There is a Microeconomics book on the counter in front of him.  Unit 5: Cost and Revenue Curves. He has been stuck on the same line of the same page for an hour. He thought he would have finished the chapter by now. But no. It’s one of those days when he doesn’t want to do anything. He just wants a regular weekend. 

Who am I kidding? Bunu wouldn’t let me sleep, and Maa, well she wouldn’t let me live in peace. 

“Anand!”

A shrill voice startles him. 

“Maa… you know where I am. You need not scream my name!” 

“Don’t tell your grandmother what to do,” the 68-year-old enters the shop from the back door. “I have fed her. She’s sleeping now.” 

“If you haven’t already awoken her, that is.” 

“Chup! This little monster sleeps like a log,” the old woman unties the khaasto that has been holding the baby on her back and places her on the counter. 

Anand looks at Bunu. How peaceful it is—the sight of her sleeping. “Maa, please tell me you brought her sleeping mat...we can’t just place the baby on the hard counter.” 

“Do you expect the old lady to do everything in this house? Get off your butt, run to the backyard and get everything you need for her. I am tired. I need to rest.” 

Anand looks at his grandmother. Her energy overpowers his. She piercingly looks into his eyes and points towards the door, quietly ordering her grandson to get everything he needs for the baby. When he walks back in again, he sees his old lady fanning little Bunu, lovingly. 

What would I do without you Maa?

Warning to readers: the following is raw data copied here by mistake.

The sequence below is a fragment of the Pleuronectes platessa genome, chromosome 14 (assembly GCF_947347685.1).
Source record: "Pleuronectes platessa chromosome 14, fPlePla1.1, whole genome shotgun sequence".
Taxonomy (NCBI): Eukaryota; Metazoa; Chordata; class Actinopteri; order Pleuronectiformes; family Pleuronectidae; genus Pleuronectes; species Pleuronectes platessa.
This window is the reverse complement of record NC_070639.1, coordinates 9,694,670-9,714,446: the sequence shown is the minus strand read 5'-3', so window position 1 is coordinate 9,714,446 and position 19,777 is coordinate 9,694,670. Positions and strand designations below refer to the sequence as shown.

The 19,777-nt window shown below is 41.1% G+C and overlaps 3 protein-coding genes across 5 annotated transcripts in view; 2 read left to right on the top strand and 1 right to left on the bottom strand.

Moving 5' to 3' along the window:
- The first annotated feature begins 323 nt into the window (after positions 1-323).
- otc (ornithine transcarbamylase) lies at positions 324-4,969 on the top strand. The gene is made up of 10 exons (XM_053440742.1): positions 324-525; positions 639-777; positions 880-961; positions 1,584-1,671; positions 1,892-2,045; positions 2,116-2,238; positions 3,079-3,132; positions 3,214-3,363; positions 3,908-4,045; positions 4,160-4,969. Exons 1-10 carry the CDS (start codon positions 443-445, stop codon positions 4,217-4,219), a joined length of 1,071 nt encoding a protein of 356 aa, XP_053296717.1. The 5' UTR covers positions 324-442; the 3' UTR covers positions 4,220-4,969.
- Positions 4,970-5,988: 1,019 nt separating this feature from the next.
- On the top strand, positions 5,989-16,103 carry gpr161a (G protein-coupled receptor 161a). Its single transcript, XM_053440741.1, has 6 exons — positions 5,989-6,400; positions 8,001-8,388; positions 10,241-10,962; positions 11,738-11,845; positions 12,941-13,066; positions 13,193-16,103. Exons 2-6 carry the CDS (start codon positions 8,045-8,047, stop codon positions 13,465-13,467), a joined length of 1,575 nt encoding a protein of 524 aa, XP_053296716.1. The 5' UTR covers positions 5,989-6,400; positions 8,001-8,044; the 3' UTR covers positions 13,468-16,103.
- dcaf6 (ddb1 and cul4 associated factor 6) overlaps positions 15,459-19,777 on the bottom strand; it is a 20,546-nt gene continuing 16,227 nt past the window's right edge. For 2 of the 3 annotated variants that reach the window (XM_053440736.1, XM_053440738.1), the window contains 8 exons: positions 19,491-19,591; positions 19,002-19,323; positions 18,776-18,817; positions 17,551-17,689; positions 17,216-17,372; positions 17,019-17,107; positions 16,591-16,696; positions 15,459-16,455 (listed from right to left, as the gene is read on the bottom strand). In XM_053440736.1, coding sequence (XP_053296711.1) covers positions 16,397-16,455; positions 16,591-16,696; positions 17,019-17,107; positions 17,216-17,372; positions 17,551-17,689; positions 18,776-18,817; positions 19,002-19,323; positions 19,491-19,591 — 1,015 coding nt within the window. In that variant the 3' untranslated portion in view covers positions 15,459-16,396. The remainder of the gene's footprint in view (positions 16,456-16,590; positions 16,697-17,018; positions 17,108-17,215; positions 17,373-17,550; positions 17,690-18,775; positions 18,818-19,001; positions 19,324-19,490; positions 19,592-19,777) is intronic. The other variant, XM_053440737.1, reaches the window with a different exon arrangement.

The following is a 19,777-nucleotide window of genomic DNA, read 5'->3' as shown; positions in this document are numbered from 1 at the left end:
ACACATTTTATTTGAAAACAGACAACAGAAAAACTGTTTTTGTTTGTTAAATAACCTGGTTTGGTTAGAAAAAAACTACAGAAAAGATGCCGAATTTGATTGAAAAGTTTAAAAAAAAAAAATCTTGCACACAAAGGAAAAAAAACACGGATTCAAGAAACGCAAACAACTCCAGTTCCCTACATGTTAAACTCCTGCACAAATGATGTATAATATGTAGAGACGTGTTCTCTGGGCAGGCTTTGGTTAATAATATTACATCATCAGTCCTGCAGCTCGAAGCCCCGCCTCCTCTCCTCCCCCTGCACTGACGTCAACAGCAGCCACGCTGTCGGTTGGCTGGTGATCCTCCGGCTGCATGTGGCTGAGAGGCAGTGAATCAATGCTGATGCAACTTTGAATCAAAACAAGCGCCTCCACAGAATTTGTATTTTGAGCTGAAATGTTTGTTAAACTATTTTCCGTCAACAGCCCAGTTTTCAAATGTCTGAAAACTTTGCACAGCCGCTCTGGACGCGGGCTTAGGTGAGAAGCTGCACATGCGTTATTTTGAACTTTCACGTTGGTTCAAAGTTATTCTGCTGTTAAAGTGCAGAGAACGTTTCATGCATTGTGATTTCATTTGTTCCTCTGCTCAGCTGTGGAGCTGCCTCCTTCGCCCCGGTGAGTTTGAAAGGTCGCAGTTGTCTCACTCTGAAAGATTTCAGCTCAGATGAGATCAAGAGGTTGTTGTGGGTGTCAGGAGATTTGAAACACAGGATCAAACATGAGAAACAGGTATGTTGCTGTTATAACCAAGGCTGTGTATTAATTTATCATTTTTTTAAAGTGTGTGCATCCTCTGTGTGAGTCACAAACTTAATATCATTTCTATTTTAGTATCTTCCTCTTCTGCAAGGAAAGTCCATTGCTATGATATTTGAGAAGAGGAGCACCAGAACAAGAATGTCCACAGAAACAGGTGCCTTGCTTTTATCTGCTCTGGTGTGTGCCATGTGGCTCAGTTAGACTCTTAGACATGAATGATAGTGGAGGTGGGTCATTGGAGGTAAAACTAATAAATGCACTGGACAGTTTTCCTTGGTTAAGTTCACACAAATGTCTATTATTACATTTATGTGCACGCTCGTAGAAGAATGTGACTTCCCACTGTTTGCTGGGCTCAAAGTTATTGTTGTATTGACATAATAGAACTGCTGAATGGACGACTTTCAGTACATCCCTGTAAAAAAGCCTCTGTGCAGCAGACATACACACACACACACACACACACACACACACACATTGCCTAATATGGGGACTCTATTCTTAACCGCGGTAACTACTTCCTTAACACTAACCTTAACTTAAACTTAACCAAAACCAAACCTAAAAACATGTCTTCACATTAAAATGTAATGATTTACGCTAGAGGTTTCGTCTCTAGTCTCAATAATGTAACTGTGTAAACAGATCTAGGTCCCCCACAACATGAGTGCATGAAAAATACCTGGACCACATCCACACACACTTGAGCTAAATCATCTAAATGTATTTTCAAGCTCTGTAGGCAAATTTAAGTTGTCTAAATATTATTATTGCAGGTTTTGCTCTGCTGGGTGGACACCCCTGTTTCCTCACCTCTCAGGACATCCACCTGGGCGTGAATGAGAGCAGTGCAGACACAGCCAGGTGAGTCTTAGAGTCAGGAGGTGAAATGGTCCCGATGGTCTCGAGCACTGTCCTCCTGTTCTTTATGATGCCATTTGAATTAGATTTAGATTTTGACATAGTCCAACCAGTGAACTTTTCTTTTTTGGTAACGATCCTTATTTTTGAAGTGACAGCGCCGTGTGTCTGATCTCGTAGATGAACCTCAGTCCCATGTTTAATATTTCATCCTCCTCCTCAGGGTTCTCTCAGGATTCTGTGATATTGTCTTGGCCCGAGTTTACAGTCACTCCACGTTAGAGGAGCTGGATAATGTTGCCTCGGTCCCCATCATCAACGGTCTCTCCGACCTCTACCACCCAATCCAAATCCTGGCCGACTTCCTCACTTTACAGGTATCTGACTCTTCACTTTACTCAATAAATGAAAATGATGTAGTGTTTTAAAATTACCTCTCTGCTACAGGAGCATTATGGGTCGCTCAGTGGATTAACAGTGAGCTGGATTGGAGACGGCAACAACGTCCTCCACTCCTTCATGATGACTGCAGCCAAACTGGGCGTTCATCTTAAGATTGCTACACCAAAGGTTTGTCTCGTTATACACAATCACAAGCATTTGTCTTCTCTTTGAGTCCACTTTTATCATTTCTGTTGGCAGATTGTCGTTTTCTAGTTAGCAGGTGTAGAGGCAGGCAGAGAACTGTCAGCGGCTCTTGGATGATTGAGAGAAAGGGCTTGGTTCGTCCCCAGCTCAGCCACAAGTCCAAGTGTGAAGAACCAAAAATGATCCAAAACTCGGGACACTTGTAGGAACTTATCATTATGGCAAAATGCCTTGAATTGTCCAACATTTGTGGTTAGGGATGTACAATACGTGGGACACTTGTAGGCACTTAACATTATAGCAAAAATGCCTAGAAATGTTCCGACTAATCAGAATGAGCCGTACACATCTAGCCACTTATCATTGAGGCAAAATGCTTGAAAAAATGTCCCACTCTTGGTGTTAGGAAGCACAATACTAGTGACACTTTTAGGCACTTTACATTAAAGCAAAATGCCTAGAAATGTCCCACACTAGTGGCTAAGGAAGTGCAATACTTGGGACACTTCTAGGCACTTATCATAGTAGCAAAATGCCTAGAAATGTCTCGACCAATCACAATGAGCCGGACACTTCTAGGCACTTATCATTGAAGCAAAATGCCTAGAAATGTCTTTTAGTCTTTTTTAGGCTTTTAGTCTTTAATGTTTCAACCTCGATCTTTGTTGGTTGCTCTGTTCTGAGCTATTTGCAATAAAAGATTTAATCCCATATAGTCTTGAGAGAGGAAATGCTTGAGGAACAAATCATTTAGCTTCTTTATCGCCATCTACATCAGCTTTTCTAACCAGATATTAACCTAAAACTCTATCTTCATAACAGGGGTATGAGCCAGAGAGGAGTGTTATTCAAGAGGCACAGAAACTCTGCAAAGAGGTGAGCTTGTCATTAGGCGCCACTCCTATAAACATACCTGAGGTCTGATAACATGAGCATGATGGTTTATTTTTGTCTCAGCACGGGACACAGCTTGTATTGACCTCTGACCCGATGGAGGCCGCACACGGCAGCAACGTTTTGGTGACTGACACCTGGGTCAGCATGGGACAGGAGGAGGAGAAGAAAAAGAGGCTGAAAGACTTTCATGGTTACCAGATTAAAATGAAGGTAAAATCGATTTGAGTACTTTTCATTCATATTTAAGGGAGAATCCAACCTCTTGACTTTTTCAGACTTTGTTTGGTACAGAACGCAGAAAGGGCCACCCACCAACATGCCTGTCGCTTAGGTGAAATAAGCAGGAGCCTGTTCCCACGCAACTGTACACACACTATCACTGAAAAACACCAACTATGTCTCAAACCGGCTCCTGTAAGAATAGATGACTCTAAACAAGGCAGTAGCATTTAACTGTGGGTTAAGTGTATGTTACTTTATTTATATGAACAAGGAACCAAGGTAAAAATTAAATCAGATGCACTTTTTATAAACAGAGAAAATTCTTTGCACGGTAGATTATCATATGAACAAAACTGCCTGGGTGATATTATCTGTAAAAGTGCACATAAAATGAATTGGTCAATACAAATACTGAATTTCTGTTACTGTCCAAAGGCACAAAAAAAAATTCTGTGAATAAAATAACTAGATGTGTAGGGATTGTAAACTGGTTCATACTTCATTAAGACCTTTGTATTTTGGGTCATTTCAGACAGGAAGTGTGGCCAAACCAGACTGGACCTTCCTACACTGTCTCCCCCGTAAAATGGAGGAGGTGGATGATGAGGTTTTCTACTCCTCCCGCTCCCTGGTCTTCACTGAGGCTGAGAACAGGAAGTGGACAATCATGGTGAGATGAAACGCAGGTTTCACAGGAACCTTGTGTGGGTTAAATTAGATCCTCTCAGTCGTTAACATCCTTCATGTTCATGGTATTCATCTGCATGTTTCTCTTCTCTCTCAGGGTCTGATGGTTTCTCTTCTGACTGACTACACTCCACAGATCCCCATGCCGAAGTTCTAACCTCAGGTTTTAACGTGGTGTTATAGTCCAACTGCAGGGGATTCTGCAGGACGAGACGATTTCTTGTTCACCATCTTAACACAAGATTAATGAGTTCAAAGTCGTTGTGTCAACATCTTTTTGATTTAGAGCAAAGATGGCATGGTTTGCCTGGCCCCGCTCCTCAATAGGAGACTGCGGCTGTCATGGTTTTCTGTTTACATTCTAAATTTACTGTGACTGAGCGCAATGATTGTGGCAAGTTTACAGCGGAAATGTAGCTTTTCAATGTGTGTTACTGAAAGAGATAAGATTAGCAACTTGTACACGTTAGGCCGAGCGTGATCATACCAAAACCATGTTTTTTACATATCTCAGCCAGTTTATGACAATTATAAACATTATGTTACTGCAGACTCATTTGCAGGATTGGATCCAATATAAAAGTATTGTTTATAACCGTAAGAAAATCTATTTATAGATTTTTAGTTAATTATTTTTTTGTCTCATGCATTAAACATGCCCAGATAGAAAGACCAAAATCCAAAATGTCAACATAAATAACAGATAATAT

“Got everything you need?” 

“Sabbai. Go take a nap now.” 

“Cook chowchow if you feel hungry. I am done for the day. Don’t expect me to move another hair around here.” 

“Tch. Maa please cut the kichkich. Just go rest! I am a grown man, I can handle this.” 

“Chup! Don’t tell your grandmother what to do. Grown men don’t make babies when they are not ready for it. Grown men have a family, not a motherless child. Grown men run a business, not a useless kiranapasal.”

If this woman wasn’t looking after his daughter, he’d have screamed his heart out. But she is everything he needs, she is everything that has kept him together. He quickly looks away and starts arranging a makeshift bed for his eight-month-old. 

“Maa..you are tired and cranky. Please go sleep. I can look after Bunu.” 

15:00. Anand is seated behind a counter that covers the width of his six-by-six feet kiranapasal. On the top of the counter is his eight-month old, and right beside her is his Microeconomics book. 

It’s just another Saturday in the neighbourhood. People are probably taking a nap after a good Saturday lunch, watching TV, or doing household chores they didn’t have the time for all week.  

In the five hours since he opened his shop for the day, Anand has only had four customers. He wants to shut the shop and go home. He wants a regular Saturday. 

I want to nap. I want to wash my undies, even. 

Only, he can’t afford to. 

Published: 22-04-2018 10:16